Overview and Route Description
This route is neither long nor complicated, and it does not reach a summit. Instead, it is a descent. But it is here in the interest of something good to do other than stopping at overlooks while traveling the Blue Ridge Parkway. This page will be one of a series of Blue Ridge Parkway routes that lead into or to a spectacular destination without a major (half-day or more) time commitment while also steering clear of crowds for the most part.
Linville Falls is one of the most spectacular sights along the Blue Ridge Parkway. At once, it is among the highest single drops in the Blue Ridge and also perhaps the most powerful; most Blue Ridge waterfalls are pretty cascades along mountain creeks often called rivers but not really living up to that name, but at Linville Falls, a legitimate river constricts to pour through a narrow opening and then plunge-- hence the name of the basin-- into one of the East's longest and wildest gorges.
Most visitors to Linville Falls use the easy, popular trails along the south side of the river to view the upper falls, the brink of the lower falls, and see the falls from high, distant viewpoints. Plunge Basin, however, though it is not some wilderness secret, sees far fewer people, presumably because it requires some effort to reach. In about 0.7 mi, a trail descends a few hundred feet to Plunge Basin-- not much to scream about, but apparently enough to deter most people.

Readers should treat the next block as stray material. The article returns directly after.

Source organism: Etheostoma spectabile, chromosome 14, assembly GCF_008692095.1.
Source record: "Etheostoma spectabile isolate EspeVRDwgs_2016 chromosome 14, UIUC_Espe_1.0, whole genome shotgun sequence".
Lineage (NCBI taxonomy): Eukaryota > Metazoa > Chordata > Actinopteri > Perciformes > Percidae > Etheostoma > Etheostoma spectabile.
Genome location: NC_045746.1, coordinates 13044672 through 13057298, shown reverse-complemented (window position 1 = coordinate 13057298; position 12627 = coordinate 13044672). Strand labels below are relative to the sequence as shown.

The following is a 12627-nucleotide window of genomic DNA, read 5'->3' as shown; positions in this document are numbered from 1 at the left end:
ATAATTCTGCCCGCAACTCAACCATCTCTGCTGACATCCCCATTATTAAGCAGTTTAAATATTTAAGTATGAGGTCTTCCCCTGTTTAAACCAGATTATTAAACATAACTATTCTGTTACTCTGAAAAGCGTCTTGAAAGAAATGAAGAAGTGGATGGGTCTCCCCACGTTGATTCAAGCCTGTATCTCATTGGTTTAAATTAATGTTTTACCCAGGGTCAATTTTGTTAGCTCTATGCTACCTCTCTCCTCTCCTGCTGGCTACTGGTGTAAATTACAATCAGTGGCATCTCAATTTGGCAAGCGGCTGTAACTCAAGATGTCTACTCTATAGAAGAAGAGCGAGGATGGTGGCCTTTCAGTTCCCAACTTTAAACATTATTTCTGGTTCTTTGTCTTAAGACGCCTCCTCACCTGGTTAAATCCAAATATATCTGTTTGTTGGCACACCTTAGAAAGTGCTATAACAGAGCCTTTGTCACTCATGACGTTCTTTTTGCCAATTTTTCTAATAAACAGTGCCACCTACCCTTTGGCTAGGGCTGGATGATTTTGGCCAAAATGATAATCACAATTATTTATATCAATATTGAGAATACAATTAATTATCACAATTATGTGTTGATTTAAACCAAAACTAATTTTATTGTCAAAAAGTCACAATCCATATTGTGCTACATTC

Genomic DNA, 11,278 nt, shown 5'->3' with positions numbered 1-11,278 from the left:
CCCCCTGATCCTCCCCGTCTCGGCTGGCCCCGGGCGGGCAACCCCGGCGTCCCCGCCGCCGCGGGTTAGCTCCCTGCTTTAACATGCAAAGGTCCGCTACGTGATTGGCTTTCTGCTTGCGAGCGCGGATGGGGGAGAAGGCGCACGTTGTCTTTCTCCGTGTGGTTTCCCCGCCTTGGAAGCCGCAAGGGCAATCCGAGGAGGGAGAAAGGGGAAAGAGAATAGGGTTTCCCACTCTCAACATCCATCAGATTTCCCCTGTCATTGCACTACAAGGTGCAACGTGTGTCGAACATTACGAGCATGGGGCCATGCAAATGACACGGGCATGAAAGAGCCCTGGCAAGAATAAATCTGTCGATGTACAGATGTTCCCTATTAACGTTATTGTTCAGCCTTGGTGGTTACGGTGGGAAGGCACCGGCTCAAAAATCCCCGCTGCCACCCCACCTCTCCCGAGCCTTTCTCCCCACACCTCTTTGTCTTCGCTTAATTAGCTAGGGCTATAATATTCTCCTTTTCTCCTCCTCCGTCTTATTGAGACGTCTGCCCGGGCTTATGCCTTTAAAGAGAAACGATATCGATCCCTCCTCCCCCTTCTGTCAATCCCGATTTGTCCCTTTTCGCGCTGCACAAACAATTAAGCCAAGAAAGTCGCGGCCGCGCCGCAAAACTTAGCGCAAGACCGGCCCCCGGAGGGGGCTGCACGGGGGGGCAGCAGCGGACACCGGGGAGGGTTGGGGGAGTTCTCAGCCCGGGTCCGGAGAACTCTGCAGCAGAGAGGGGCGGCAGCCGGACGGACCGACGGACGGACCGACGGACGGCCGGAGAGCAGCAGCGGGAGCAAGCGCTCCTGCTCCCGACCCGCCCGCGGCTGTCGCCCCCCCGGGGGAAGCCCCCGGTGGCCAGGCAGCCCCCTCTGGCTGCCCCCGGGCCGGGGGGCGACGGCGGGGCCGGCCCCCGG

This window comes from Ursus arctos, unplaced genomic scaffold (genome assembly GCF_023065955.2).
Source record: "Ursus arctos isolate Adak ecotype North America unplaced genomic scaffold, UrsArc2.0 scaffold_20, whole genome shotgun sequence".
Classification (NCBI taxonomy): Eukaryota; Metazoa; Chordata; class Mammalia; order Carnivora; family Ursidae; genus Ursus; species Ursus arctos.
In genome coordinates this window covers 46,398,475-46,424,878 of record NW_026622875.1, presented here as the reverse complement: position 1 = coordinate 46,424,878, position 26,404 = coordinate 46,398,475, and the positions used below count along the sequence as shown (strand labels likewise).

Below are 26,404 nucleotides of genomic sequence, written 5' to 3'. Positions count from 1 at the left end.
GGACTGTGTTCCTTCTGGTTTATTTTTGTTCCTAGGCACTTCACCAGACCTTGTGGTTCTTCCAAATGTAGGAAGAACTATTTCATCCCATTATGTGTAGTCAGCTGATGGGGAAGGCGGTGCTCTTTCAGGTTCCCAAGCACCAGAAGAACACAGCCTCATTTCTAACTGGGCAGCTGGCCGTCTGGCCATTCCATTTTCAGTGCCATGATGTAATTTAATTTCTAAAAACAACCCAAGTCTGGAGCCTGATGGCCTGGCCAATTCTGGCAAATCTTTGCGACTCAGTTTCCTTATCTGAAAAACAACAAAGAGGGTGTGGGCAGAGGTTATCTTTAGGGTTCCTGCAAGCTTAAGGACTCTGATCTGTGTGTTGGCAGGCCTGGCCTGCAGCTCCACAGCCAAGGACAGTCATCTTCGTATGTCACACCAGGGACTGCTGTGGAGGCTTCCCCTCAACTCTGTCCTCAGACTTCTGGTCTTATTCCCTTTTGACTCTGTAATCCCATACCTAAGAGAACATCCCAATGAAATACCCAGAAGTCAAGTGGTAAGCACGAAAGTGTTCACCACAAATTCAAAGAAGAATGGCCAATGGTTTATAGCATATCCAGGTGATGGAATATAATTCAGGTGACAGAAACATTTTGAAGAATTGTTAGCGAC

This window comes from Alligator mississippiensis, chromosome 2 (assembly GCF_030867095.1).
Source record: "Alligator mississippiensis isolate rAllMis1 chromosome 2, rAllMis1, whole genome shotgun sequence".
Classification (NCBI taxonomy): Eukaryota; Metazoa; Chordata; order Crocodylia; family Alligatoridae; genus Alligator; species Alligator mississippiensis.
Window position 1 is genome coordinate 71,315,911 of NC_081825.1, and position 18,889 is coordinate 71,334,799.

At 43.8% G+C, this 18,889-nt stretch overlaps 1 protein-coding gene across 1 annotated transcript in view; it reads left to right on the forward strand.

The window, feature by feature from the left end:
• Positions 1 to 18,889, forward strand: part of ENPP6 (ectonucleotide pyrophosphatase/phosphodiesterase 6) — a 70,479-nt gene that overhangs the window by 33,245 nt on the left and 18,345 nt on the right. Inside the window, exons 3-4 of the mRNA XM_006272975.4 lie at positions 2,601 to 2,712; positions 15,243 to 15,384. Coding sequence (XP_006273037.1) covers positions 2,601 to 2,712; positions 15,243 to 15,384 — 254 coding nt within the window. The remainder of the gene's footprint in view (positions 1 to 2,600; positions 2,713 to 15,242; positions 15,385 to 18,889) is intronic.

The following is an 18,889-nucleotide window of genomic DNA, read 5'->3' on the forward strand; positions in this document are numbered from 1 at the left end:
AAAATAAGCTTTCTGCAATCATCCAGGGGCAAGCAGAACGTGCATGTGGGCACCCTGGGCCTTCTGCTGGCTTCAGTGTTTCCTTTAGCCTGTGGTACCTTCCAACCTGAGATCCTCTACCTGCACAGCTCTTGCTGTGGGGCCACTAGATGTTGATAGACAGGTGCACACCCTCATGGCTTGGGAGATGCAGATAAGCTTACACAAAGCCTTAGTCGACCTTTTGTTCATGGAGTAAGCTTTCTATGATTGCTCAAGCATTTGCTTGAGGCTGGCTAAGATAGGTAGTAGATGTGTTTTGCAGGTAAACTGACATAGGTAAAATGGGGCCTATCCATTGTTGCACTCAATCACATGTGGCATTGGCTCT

The trail drops steeply to Plunge Basin, and a little scrambling upstream gets you close to the falls. There are also some ledges on the cliffs adjacent to the falls that let you get close enough to get wet.
0.4 mi along, a spur descends 0.2 mi to Plunge Basin Overlook, where an opening at the top of a sheer cliff affords a view of the falls not far below. Visiting both the overlook and Plunge Basin itself is therefore a round-trip hike of 1.8 mi. Of course, once you are in the basin, you can ramble downstream as much as time and the terrain allow.
Linville Falls is at MP 316 along the Blue Ridge Parkway. A signed spur leads for a mile to a large parking lot, and the trails begin by the small visitors center and restrooms.
Portions of the Parkway often close in the winter. If the Parkway is closed here, you can still access Linville Falls by parking at the intersection of U.S. 221 and the Parkway and then hiking north about a mile to the spur for Linville Falls.